They don’t have much to say, beyond the occasional creak or rustle. But I sense a sympathetic understanding. How many other mothers have nursed their babies through long nights in the history of this house, these hills? People talk about “different times” and “simpler times,” but nostalgia is the stuff of rosy lenses, dangerous in its potential to turn an idealized past empty of its flaws into “kids these days” and a darker vision of the future.

Native Americans settled the Edwards Plateau region of Texas between 6,000 and 10,000 years ago. In the 18th and 19th centuries, present-day Real and Bandera counties — which “my” old house sits roughly at the border of — were bastions of the Comanches and Lipan Apaches. The banks of the Sabinal River formed an eastern branch of the Comanche Trail, a well-traveled route that stretched from Mexico north to the Panhandle and beyond.

Brutal violence and bloodshed followed early Anglo settlement in the mid-1800s, and Southwest Texas was a remote and hostile frontier long after most other parts of the state were tamed. The last Indian raid in the region occurred in 1881.

Though the house would not have witnessed this era, perhaps the people who lived here held something in their collective memory of what occurred in those days, the stories of their parents or grandparents.

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My old house is surrounded by acres of land, much of it fenced-off pasture. Did they raise cattle, sheep, goats? Mohair was the area’s largest export for roughly half a century starting around the late 1800s, though by the time the house was built, demand and production were probably waning.

“Why did your family vacation in the middle of nowhere when they were from the middle of nowhere?” asks my husband, who grew up in Houston. We’re watching my son throw rocks into the river. The hill on the opposite side of the bank rises so steeply and to such a height that from the right vantage point it looks like a wall.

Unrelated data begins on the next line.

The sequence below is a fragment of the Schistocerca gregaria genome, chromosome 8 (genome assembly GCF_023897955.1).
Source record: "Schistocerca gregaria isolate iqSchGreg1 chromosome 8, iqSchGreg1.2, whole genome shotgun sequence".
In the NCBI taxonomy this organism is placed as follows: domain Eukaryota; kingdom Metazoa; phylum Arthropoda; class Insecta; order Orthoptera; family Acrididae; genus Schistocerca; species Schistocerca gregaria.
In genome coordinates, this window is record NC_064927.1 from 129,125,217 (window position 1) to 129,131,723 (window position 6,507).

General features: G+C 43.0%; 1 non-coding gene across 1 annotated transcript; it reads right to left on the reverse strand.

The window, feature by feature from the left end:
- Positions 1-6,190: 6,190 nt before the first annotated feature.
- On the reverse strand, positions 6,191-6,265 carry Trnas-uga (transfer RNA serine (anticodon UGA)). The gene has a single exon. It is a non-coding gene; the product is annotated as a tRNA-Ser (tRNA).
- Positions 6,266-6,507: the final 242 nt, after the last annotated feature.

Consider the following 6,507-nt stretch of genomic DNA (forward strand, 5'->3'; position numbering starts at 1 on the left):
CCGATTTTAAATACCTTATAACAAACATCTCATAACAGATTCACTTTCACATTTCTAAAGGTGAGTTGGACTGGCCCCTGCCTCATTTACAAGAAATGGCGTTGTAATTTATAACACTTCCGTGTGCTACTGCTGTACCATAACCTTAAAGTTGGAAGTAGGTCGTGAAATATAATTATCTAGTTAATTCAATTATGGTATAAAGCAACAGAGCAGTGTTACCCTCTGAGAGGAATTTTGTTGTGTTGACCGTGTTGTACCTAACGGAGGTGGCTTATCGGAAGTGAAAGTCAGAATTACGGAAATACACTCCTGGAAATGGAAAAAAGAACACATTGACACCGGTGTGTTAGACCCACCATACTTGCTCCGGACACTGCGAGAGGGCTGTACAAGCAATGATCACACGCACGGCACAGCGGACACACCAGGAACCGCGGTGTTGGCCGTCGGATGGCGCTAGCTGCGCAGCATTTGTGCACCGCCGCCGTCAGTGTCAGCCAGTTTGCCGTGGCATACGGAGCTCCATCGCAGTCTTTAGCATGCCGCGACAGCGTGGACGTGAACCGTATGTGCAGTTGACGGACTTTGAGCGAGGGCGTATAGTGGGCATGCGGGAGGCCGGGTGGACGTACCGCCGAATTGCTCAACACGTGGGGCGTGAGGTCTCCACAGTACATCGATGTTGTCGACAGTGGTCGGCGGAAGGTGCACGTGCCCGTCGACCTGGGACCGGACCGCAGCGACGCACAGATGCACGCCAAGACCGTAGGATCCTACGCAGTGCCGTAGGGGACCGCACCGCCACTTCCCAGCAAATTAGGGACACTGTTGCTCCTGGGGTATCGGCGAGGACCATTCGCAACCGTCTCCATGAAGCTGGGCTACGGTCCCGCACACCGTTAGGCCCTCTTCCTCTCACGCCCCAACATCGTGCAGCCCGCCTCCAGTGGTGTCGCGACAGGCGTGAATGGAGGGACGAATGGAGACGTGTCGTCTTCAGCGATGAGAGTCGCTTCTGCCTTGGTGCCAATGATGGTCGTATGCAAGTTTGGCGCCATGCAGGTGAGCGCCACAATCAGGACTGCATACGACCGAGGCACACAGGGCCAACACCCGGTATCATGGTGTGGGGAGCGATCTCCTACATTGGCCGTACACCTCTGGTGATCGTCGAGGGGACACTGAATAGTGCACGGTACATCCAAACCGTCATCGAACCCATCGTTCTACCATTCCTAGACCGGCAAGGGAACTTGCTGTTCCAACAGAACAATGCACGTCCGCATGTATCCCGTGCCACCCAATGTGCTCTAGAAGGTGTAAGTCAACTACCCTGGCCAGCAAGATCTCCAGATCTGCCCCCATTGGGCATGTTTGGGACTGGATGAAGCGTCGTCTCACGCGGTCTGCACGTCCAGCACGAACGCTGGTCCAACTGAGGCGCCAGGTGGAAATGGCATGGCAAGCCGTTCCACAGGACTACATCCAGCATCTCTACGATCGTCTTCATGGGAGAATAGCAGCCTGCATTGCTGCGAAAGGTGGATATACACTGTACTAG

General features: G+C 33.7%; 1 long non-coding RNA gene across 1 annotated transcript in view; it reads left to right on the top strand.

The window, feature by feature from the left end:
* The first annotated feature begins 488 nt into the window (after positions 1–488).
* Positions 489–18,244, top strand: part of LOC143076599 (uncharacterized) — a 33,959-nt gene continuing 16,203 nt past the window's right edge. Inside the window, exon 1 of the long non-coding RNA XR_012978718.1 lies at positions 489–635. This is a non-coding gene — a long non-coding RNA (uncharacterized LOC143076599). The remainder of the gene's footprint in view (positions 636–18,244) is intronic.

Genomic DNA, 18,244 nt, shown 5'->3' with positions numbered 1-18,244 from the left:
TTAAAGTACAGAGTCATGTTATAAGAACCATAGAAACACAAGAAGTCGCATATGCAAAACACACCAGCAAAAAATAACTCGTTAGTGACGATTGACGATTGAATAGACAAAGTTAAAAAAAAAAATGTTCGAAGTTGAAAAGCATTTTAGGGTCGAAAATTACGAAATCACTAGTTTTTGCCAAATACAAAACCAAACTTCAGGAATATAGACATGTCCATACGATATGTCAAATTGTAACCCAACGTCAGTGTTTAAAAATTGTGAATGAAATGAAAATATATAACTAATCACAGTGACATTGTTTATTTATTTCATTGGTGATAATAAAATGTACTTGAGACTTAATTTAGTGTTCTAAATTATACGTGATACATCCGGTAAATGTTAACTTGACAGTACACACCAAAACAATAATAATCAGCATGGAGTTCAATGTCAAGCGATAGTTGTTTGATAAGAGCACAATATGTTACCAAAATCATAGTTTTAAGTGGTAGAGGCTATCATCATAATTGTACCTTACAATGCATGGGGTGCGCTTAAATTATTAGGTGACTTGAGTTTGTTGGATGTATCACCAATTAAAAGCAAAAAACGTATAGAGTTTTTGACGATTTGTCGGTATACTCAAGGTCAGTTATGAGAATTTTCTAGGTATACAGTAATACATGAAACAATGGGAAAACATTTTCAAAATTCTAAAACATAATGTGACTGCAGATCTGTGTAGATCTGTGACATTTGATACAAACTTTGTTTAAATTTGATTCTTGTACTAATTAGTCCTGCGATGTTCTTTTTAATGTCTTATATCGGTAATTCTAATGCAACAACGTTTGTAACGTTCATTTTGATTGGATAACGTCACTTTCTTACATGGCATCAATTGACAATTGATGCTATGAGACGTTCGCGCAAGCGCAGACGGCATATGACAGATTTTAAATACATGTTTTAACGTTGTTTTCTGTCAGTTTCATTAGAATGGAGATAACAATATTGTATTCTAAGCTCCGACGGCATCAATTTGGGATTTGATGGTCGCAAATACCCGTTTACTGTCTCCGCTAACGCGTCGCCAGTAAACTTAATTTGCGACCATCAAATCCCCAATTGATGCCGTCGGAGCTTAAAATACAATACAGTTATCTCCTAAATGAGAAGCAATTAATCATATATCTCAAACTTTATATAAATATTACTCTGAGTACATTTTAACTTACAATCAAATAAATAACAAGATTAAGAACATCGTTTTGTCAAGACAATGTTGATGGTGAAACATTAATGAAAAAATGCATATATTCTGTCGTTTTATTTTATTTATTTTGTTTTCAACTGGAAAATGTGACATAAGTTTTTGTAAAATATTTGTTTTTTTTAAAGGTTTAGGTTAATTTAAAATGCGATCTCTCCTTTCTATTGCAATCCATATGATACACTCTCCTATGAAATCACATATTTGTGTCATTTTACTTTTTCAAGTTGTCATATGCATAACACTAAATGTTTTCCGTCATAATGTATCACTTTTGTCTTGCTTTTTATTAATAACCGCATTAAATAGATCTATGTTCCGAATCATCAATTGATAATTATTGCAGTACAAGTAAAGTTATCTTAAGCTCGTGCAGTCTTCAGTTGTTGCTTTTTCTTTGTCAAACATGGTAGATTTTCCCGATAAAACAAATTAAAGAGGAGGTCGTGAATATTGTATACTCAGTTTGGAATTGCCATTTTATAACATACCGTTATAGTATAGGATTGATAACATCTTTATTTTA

“These used to be my mountains,” I tell him, explaining that for a rural Southeast Texas native like me, this part of the state was exotic — the ball moss, the sharp green smell of sycamores over the water, the elevation change, the coolness of the air at dusk and dawn. Where I was born, night is almost as hot as day and rivers run warm and brown as tea; here, the water’s always cold and so clear that you can see a scale on a fish’s nose.

I explain, too, that this is not the same “middle of nowhere” it used to be. Granted, we’ve got no cell or internet service at the house, and the nearest full-sized grocery store is an hour’s drive. But a few miles down the road there’s a winery, a motorcycle museum and lots of big, fancy gates emblazoned with big, fancy-sounding ranch names. You used to hardly ever see cars driving by, but now there’s a steady stream.

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That’s why my family stopped coming here, in the end. It got a bit too crowded even then. The river was dammed upstream from the house to make a road, and hung with wire and “Posted” signs on either end where the best swimming was.

We were left a slow, shallow trickle of water and the feeling that with so much wide-open country all around us, we were still hemmed in.

Part of me wants to upend my city life and buy my old house, fix its leaking pipes, love it for all that it is and isn’t. But the other, more practical part of me knows that I won’t be back.

When you love a place, you can think of the place as belonging to you, but really it’s the other way around. You belong to it — another story, another ghost to commune with, even if future visitors are standing on the hollowed-out ruins of what used to be.

What do you say to a crumbling piece of your own history?

Not “Goodbye.”

Perhaps a simple “Thank you,” or maybe what my son has learned to say to his friends, in parting or in sympathy: “I wish you well.”